Solar panels continue to provide a popular alternative energy option for green-conscious homeowners. Homeowners interested in cost-cutting technologies also choose this option to generate their electrical needs. Even the White House uses solar panel energy. How do solar panels work? Let’s take a look.
How are solar panels made?
So glad you asked! Solar panels employ a creative design of silicon cells, metal framing, glass casing, and wiring.
Solar panel casing and layers
The glass casing composes the outer layer of protection against the elements. Another layer of insulation lies beneath the glass exterior. The next layer, a back sheet, protects against dissipation and humidity in higher temperature climates. Without these two protective layers, the panels would not run as efficiently as they should. Another typical asset that the panels have is an anti-reflective coating. This allows the panel to optimize its sunlight absorption.
Silicon solar panel cells
Silicon, a nonmetal element that is very conductive, provides an essential component for solar panels. The nitty-gritty part of the system, the silicon cells, can have two different structures: monocrystalline and polycrystalline. The monocrystalline structure, made up of one single silicon crystal, allows the electrons more “room” to move about. The polycrystalline structure is manufactured with shards or fragments of silicon crystal. Both structures function well, however, the monocrystalline is more efficient. As a result, it is also more expensive.
How do solar panels harness the sunlight?
Despite what you might think, using sunlight to generate electricity evolved long before the 21st century. A French scientist named Edmond Becquerel first discovered the photovoltaic effect in 1839. He observed that sunlight absorbed by material created an electric voltage. Other scientists built on this principle and in 1883 Charles Fritts created the first solar cell. Those early efforts spurred more investigation into solar energy use resulting in the systems we enjoy today.
Solar panel PV cells
The panels absorb sunlight using photovoltaic cells (PV cells). The cells have two distinct layers: negative and positive. Sunlight entering the PV cells generates an electric field between these two layers. The energy produced at this phase is direct energy or DC current. Our homes and energy grid run on alternating current or AC energy. This means the DC energy must be converted to usable AC energy.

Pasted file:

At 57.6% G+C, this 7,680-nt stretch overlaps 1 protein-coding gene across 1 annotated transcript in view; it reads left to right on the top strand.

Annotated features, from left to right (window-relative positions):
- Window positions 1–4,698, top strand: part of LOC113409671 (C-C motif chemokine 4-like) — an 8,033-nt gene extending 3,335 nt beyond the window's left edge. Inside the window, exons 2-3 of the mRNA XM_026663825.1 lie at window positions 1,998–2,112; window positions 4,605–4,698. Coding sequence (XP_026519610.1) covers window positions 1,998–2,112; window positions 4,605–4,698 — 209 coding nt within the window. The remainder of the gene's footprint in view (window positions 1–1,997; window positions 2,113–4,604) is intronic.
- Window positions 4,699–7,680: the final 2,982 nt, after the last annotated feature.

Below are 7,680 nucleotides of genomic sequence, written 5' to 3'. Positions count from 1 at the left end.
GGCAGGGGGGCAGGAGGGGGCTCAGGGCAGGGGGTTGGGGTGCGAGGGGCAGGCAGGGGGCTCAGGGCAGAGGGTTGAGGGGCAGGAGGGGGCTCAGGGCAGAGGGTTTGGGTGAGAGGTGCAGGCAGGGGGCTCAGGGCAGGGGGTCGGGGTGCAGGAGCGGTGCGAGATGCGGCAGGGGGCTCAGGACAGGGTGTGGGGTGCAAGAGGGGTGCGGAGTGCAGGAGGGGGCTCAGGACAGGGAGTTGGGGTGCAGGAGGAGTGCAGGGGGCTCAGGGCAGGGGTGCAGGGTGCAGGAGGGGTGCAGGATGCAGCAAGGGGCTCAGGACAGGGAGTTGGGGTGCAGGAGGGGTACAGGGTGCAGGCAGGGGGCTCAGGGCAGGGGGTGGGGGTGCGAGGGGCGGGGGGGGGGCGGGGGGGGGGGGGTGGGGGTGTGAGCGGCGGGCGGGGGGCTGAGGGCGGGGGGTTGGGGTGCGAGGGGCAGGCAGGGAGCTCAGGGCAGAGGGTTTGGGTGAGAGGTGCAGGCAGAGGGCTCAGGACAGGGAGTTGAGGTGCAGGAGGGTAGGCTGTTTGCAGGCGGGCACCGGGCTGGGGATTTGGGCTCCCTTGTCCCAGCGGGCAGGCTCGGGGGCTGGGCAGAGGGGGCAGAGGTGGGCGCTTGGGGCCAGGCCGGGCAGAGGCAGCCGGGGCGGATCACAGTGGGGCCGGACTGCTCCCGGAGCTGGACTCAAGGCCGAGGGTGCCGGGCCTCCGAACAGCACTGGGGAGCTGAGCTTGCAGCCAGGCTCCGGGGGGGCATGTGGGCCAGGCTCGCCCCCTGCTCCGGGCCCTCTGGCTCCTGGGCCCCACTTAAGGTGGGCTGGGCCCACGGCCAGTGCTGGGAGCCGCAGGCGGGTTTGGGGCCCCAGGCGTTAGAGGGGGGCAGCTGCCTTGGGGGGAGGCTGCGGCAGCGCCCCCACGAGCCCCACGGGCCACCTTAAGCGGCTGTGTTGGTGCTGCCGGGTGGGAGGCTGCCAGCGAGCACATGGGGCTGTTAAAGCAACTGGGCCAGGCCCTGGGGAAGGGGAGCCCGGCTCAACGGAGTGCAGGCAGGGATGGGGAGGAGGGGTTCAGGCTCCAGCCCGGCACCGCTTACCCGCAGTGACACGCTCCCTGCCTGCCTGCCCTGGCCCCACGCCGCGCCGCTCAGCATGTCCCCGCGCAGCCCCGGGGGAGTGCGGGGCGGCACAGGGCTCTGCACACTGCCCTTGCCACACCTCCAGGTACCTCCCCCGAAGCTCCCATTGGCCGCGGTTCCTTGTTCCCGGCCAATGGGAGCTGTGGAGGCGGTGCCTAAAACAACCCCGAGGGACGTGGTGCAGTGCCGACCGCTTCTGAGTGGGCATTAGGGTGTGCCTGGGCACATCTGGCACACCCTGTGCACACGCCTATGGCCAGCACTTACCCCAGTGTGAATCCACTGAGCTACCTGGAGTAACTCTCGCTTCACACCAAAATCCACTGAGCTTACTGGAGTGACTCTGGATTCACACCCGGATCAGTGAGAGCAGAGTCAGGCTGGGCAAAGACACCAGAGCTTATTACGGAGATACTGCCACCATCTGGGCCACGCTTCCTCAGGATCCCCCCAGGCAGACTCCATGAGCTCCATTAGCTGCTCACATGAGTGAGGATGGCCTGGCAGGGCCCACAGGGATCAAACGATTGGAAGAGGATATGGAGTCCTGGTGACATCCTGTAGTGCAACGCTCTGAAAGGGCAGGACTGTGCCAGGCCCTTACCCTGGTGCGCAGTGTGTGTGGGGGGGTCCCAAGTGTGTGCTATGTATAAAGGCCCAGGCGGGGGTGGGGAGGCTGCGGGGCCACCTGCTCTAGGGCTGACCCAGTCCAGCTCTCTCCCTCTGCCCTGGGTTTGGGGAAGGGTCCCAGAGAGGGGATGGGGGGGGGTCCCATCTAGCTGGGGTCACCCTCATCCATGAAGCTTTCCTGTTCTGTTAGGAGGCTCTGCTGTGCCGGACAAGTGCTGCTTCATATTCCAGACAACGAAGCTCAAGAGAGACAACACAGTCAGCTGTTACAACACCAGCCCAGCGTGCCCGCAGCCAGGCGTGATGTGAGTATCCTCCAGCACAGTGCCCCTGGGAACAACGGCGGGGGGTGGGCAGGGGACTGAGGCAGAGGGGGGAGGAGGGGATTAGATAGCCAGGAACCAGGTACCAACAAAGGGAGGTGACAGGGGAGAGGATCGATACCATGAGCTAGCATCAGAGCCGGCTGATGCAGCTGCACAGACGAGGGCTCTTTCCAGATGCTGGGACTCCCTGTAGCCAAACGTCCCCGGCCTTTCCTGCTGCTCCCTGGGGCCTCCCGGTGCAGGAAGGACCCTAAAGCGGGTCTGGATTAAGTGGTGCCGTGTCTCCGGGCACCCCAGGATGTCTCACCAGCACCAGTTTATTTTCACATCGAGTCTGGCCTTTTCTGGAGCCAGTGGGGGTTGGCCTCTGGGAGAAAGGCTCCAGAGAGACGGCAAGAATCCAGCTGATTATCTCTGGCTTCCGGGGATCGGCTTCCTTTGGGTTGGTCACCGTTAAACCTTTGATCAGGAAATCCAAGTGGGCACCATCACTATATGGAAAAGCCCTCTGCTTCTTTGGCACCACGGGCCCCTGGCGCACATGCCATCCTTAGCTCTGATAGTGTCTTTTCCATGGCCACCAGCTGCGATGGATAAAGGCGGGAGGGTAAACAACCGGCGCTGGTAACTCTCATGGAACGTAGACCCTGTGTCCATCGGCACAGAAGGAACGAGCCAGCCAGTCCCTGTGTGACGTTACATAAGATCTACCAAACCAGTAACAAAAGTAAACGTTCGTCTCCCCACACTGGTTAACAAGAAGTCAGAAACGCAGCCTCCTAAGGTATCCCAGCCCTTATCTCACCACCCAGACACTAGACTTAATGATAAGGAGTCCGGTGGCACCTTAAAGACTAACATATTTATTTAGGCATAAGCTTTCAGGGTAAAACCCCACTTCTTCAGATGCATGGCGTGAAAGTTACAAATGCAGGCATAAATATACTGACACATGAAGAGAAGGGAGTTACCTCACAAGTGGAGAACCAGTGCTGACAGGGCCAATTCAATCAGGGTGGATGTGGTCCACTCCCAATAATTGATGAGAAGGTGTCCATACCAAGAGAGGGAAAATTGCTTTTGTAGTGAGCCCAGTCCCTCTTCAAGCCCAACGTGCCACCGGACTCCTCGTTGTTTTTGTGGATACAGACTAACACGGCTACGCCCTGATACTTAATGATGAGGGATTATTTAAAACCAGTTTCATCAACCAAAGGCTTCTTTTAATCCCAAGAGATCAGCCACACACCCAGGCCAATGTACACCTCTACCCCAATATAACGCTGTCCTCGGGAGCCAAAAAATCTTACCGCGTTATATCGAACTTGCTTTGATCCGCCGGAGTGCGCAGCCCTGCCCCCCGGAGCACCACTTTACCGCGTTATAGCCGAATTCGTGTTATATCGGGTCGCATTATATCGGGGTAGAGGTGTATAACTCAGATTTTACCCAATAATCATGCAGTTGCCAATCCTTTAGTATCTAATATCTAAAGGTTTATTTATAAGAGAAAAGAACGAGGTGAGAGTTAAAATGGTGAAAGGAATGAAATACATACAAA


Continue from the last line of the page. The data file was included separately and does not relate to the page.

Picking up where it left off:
Solar panel inverters
The system utilizes an inverter to perform this transition. The inverter serves as a bridge that transforms the DC energy into AC energy, which can be used for the home. There are three basic types of inverters:
- String Inverter
- Power Optimizer
The string inverter is the most basic model. The microinverter works for more complicated systems that require higher performance levels. The power optimizer does just what its name suggests, meaning it can be used as an add-on to the other inverters if needed.
How do solar panels work at night?
The solar panels aren’t doing the work at night. So, what happens to the left-over energy when a household has met all its electricity requirements? In this circumstance, the system sends excess electricity is back into the electric grid. There are two ways for this to happen: net metering or solar-plus-storage technology. This is what allows the house to have access to all kinds of energy during cloudy days or at night.
What’s Next in our Solar Panels Series
We’ve only begun to scratch the surface of how solar panels have the possibility to enhance our lives! Stay tuned for our next post: Solar Panels: Installation. We will focus on the best types of climates for solar panels. After that, we’ll discuss important questions to ask before having them installed. Then, we will explore how to properly maintain your panels for the best performance possible.
Interested in solar power for your home? Give us a call to discuss options such as solar panels or solar shingles. Remember you can depend on Beneficial Roofing for ALL your roofing questions and needs. Give us a call now and let us know how we can help you today!